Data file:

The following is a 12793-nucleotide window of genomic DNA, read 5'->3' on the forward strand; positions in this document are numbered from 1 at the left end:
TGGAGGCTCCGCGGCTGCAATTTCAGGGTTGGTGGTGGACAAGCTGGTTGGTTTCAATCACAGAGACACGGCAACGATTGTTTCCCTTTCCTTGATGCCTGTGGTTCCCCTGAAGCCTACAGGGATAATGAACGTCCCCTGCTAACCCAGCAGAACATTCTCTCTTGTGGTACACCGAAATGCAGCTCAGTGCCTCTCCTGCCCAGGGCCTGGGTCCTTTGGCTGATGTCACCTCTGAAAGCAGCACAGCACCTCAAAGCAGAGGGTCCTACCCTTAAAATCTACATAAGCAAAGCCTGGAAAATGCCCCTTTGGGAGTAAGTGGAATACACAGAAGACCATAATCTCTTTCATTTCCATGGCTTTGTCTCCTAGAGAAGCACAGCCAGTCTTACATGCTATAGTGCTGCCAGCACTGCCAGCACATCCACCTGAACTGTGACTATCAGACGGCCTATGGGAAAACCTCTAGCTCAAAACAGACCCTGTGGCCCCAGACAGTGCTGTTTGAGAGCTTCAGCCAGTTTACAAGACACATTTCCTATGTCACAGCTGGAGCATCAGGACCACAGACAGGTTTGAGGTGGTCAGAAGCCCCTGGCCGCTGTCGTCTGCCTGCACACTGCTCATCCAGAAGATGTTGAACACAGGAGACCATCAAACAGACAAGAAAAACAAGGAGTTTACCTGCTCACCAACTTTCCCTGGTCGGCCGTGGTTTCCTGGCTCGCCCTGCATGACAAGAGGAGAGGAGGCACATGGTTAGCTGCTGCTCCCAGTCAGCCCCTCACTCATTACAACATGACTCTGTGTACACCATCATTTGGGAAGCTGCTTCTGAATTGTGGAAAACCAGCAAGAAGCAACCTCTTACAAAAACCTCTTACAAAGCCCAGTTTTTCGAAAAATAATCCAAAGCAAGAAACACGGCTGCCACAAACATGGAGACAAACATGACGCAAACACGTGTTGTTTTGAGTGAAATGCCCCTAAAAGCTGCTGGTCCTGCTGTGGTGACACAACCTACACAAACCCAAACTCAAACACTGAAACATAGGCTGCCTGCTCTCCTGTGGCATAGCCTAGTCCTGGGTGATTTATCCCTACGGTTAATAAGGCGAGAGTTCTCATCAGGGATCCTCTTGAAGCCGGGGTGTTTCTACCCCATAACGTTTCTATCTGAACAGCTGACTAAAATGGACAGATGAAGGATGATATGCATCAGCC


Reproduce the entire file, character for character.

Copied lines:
The following is a 12793-nucleotide window of genomic DNA, read 5'->3' on the forward strand; positions in this document are numbered from 1 at the left end:
TGGAGGCTCCGCGGCTGCAATTTCAGGGTTGGTGGTGGACAAGCTGGTTGGTTTCAATCACAGAGACACGGCAACGATTGTTTCCCTTTCCTTGATGCCTGTGGTTCCCCTGAAGCCTACAGGGATAATGAACGTCCCCTGCTAACCCAGCAGAACATTCTCTCTTGTGGTACACCGAAATGCAGCTCAGTGCCTCTCCTGCCCAGGGCCTGGGTCCTTTGGCTGATGTCACCTCTGAAAGCAGCACAGCACCTCAAAGCAGAGGGTCCTACCCTTAAAATCTACATAAGCAAAGCCTGGAAAATGCCCCTTTGGGAGTAAGTGGAATACACAGAAGACCATAATCTCTTTCATTTCCATGGCTTTGTCTCCTAGAGAAGCACAGCCAGTCTTACATGCTATAGTGCTGCCAGCACTGCCAGCACATCCACCTGAACTGTGACTATCAGACGGCCTATGGGAAAACCTCTAGCTCAAAACAGACCCTGTGGCCCCAGACAGTGCTGTTTGAGAGCTTCAGCCAGTTTACAAGACACATTTCCTATGTCACAGCTGGAGCATCAGGACCACAGACAGGTTTGAGGTGGTCAGAAGCCCCTGGCCGCTGTCGTCTGCCTGCACACTGCTCATCCAGAAGATGTTGAACACAGGAGACCATCAAACAGACAAGAAAAACAAGGAGTTTACCTGCTCACCAACTTTCCCTGGTCGGCCGTGGTTTCCTGGCTCGCCCTGCATGACAAGAGGAGAGGAGGCACATGGTTAGCTGCTGCTCCCAGTCAGCCCCTCACTCATTACAACATGACTCTGTGTACACCATCATTTGGGAAGCTGCTTCTGAATTGTGGAAAACCAGCAAGAAGCAACCTCTTACAAAAACCTCTTACAAAGCCCAGTTTTTCGAAAAATAATCCAAAGCAAGAAACACGGCTGCCACAAACATGGAGACAAACATGACGCAAACACGTGTTGTTTTGAGTGAAATGCCCCTAAAAGCTGCTGGTCCTGCTGTGGTGACACAACCTACACAAACCCAAACTCAAACACTGAAACATAGGCTGCCTGCTCTCCTGTGGCATAGCCTAGTCCTGGGTGATTTATCCCTACGGTTAATAAGGCGAGAGTTCTCATCAGGGATCCTCTTGAAGCCGGGGTGTTTCTACCCCATAACGTTTCTATCTGAACAGCTGACTAAAATGGACAGATGAAGGATGATATGCATCAGCC